Mange wasn't awake so I left a voicemail for him, asking him to call me back.

Linus and I decided to meet for lunch on Tuesday. He was going to come up with a restaurant, he said.

It's really raining with intent now. But I have some shopping to do and I also want to have lunch somewhere. The plan is to walk over to Åhlens and if I don't find what I'm looking for there, I'll move on to the big shopping centre in Tornby.

Aug. 27th, 2006 10:15 am
apel: (sweden)
It's raining and thundering outside. I doubt that the Pink Unicorn will want to go geo caching. We may postpone it till Tuesday afternoon instead. I should call him.

But I think I'll call the national health service first to talk about my spots. They've gotten worse during the night. They've spread and they are denser in the areas that were covered since before.

Aug. 26th, 2006 11:45 pm
apel: (sweden)
I'm in the youth hostel in L. Physically I'm not great. My stomach is distended from all the water I've been drinking and I've got red spots on my chest and back.

I'm hoping that the spots are a reaction to the anti biotics because in that case they'll go away by themselves now that I've run out. The water retention will likely sort itself out during the night. I'm still thirsty and still drinking, obeying my body's signals.

I've had a shower. That made me feel much better. Unfortunately I discovered that I should have brought a towel. Luckily there was a tea towel here that I could use. But tomorrow I'm going to buy a towel.

The plan for tomorrow, apart from buying a towel is to find a geo cache with an old friend of mine, The Pink Unicorn. I need to call him first thing tomorrow and arrange where to meet.

I texted another friend, Mange, to tell him that I had arrived safe and sound in L. I was hoping he'd tell the people in Mötet because we were planning a little get together on Monday or Tuesday evening. He hasn't responded which makes me wonder a bit. I guess I'll call him tomorrow or on Monday.

I was also thinking of calling a guy who started at the institute of technology at the same time as me. It could be fun to have lunch together.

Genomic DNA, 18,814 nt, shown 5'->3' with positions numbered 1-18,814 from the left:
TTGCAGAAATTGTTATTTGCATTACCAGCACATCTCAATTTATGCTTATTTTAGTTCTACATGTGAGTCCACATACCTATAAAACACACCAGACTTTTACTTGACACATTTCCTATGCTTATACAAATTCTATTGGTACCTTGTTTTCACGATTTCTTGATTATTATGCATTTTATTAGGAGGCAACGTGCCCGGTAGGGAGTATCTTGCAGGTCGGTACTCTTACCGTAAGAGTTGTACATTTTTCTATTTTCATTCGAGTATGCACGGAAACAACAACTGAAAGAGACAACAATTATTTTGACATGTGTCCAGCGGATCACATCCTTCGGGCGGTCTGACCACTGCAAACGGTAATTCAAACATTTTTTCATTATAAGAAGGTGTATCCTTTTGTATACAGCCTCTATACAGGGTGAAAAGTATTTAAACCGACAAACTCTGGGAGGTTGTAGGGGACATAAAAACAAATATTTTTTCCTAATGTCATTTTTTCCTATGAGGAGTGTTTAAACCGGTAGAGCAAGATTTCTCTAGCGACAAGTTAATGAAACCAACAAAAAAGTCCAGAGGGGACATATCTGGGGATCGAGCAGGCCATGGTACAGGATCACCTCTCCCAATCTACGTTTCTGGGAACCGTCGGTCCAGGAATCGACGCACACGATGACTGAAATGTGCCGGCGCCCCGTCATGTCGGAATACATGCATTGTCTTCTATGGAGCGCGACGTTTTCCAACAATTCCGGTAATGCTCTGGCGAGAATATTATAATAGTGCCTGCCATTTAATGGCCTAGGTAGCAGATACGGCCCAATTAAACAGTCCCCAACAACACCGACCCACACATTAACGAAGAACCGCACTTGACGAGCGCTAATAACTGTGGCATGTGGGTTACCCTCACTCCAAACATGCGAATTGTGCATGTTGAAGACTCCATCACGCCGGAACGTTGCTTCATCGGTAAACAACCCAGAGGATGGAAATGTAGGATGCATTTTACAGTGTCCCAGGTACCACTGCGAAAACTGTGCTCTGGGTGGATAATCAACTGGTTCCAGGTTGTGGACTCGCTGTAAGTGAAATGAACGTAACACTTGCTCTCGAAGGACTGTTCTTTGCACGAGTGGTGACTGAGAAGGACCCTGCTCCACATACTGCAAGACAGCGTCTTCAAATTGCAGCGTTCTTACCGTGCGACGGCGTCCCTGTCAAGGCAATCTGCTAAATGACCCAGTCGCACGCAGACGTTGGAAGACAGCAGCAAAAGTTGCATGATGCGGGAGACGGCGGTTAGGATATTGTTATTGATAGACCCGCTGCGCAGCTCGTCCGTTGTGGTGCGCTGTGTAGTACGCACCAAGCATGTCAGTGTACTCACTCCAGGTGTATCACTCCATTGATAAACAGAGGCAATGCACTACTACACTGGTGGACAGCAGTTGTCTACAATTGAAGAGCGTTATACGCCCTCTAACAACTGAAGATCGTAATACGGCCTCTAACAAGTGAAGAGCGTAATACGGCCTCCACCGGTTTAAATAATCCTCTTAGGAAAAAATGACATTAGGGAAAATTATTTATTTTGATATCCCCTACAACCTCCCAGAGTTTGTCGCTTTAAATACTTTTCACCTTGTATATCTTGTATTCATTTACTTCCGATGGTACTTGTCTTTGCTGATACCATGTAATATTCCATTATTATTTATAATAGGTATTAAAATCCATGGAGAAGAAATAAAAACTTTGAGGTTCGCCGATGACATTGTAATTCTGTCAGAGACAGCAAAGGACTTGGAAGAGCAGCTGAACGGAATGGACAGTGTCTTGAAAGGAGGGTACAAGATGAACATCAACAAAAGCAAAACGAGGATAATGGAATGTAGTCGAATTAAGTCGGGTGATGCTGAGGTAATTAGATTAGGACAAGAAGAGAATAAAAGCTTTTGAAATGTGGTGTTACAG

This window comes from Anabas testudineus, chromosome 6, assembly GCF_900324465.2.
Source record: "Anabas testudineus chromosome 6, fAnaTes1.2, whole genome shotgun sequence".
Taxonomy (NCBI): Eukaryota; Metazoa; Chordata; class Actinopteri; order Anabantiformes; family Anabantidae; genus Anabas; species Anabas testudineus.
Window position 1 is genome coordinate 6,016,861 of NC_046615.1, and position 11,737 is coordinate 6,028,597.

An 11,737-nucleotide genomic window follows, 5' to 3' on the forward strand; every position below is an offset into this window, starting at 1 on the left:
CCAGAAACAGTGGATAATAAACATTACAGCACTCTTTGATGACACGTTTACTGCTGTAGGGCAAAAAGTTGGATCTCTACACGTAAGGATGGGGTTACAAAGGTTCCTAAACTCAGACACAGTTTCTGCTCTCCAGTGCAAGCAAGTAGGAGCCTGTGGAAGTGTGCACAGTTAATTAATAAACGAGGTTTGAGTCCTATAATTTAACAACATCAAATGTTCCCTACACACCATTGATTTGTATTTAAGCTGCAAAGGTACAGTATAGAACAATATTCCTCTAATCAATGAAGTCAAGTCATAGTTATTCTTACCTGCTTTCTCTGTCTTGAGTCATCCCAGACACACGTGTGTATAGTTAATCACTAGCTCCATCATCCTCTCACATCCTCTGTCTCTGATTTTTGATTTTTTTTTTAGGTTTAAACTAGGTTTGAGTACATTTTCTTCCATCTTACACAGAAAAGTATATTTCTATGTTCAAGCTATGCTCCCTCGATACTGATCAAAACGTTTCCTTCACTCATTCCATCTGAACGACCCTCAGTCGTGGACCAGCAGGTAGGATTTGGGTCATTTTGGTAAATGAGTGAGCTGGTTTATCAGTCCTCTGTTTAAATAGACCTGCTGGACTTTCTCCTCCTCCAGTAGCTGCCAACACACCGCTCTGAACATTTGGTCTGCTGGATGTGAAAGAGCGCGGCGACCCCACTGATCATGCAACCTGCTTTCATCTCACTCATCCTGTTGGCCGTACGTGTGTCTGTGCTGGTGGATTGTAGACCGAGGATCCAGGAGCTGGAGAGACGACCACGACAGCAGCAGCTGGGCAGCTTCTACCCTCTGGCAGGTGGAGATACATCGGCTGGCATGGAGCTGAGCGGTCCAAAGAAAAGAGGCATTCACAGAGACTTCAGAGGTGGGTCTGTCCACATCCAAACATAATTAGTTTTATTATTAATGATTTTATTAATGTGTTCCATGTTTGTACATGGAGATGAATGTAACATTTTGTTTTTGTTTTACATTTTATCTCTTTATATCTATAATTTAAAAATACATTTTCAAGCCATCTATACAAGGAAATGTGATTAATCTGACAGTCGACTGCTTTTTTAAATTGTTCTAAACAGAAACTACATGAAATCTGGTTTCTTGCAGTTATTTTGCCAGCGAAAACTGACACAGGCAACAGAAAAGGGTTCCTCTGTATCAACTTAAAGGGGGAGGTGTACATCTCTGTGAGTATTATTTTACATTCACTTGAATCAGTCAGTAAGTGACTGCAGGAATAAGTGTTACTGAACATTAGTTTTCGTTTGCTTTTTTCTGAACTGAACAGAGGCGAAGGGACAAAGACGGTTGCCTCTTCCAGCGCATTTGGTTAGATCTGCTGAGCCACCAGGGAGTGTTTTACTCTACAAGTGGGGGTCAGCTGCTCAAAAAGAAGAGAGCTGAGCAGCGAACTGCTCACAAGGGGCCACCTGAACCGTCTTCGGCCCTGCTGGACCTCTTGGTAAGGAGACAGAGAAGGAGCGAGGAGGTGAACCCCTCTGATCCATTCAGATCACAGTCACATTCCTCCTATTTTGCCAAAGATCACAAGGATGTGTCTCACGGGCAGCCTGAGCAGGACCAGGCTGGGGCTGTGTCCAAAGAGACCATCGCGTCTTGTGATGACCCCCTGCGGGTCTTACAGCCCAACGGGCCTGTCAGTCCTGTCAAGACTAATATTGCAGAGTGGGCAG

Originally I hadn't planned this to be such a social holiday. It's very different from my usual holidays. But now I'm excited about meeting all these nice people from the past.

Off We Go

Aug. 26th, 2006 11:09 am
apel: (sweden)
I'm off to Sweden. Take care, all of you.
apel: (sweden)
Yesterday was no fun at all. I felt icky in all possible ways. Some of that was because I hadn't slept enough the night before but most of it was simply being ill from the UTI. Today was much better but now my throat is sore. I'm getting the distinct impression that my body doesn't want me to go to Sweden. It has a point but I'm going anyway. So there.
apel: (attention)
It's been by turns raining, hailing and thundering here today so my gardening plans were scuppered. Luckily it's cleared up a little now in the evening so I was able to get the plants I bought from the car and put them in the garden. There are three white Campanula carpatica, a pink begonia and a pink chrysanthemum. They're still in their pots and will stay there until next weekend.

Instead I've been pottering around, doing chores and stuff like that. Also spent quite a bit being social online. That's always nice.

The weather is turning chilly and it seems that summer is over for this year. I'm even pessimistic enough that I bought two long-sleeved shirts at boden.co.uk. According to the forecast it's going to rain more tomorrow, on Wednesday and Thursday. Have I said lately that I'm not overly keen on rain? I know we need it but I still don't like it. Bring back the hot weather of July, I say.

I'm not really looking forward to work tomorrow. It's getting really tedious with the constant schedule wrangling. Worst of all is that I'm made out to be the bad guy when the real problem is that my employer doesn't put its money where its mouth is. For now I'm getting better at setting boundaries but I'm not happy.

My holiday is fast approaching. That is something I'm looking forward to. I'm not expecting great weather but it's going to be very interesting to see all those places I used to frequent many years ago. Next weekend is the last weekend before the holiday. As luck would have it I have two dentist appointments that week so I'm working from home on both Monday and Friday. That's incredibly handy because the two hours plus I'd normally spend on the tube, I can instead devote to laundry and packing. I just hope that the overly zealous restrictions on hand luggage are lifted by then. How am I supposed to survive a three-hour flight without a book?
apel: (Default)
apel